Chow down on pizza with Ignatz Award-winning Alison Wilgus as we discuss how their life might have gone an entirely different way if not for the <em>Teenage Mutant Ninja Turtles</em> movie, why they describe themselves to people as "a feral nerd," how an unsolicited pitch on a Post-it note led to selling their first script, what fanfic taught them about writing professionally in other people's universes, the best way to interact with sensitivity readers, why they've retired from Hourly Comics, what would have happened with Odo and Kira if their <em>Deep Space Nine</em> spec script been accepted, the big surprise about the way they made their first sale to <em>Analog</em>, and much more.
Loaf around with award-winning writer A.C. Wise as we discuss how her first professionally published fiction ended up printed on a coffee can, the 24-hour challenge which led to the creation of her Lambda Award-nominated collection, which comic book character obsesses her the most, how individual stories can act as commentary on all stories, why she enjoys wielding the power of ambiguity, how workshopping with other writers can help make stories better, what <em>The Queen's Gambit</em> can teach us about dealing with reader expectations, the unexpected way a flash fiction piece turned into her first novel, and much more.
Share Sachertorte with Steve Toase as we discuss how his COVID-19 lifestyle has been both an inspiration for and a distraction from his writing, the way reading his stories at open mic nights helped him hone his craft, the importance of dread in horror, how his background in landscape archeology helps make his fiction more visceral, the challenge of scripting a planetarium show for the visually impaired, what gave birth to his fascination with Forteana, his advice for those who'd like to improve their flash fiction, the short story sale which told him he'd made it, our shared love of the great Italo Calvino, which of his creations brings him the greatest pride, the advice he wishes he could give his younger self about writing, and much more.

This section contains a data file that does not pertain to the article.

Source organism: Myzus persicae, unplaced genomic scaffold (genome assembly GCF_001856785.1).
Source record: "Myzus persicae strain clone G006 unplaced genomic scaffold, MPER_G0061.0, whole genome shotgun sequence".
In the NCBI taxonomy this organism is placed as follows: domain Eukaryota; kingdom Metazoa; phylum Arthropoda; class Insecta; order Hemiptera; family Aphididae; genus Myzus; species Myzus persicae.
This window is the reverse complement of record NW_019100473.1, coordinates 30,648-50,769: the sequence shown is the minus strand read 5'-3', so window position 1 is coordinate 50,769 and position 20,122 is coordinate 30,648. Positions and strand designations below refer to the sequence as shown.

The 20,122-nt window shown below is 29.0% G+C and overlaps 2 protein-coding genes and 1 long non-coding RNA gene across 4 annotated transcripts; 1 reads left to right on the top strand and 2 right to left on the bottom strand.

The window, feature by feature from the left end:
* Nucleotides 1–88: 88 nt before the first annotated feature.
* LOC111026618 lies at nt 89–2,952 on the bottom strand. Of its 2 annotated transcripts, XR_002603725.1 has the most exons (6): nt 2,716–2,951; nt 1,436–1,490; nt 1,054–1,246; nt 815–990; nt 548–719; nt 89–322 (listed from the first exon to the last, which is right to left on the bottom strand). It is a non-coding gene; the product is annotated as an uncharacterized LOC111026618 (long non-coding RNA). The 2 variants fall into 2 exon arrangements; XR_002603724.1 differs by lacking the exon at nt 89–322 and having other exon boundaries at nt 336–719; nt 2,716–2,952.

Things get crunchy with award-winning writer Robert Shearman as we discuss the reason we're lucky we each survived to adulthood, how he almost talked his way out of selling his first short story, the way he starts every story thinking it's funny even as things turn horrific, why some readers find his new collection offensive and others uplifting, how he's following up that three-volume, 2,000-page, 650,000-word, 101-story collection, the way his brush with COVID-19 has affected his writing, and much more.
Cross the pond for pappardelle with Priya Sharma as we discuss the best decision she made about her debut short story collection <em>All the Fabulous Beasts</em>, how the cover to that book conveys a different message in our COVID-19 world, why we each destroyed much of our early writing, a surprising revelation about the changed ending to one of her stories, who told her as a child "your soul is cracked," the two of us being both longhand writers and defenders of ambiguity, what it's like writing (and not writing) for theme anthologies, the most difficult story for her to write, how the pandemic has affected our writing, and much more.
Uh-oh! It's Spider-Man SpaghettiOs with comics writer/editor/historian Danny Fingeroth as we discuss his start (like mine) in the Marvel British reprint department, what was wrong with the early letters he wrote to comics as a kid, his admittedly over-generalized theory that there were only two kinds of people on staff at Marvel, our differing reactions to the same first comic book convention in 1970, our somewhat similar regrets about the old-timers we worked beside during our early days in comics, why working in comics was wonderful and heartbreaking at the same time, why he wanted to be not only Stan Lee, but both Stan <em>and</em> Jack Kirby, how he was able to interview Stan and get "The Man" to say things he'd never said before, why comics was the perfect medium for Stan Lee, and much more.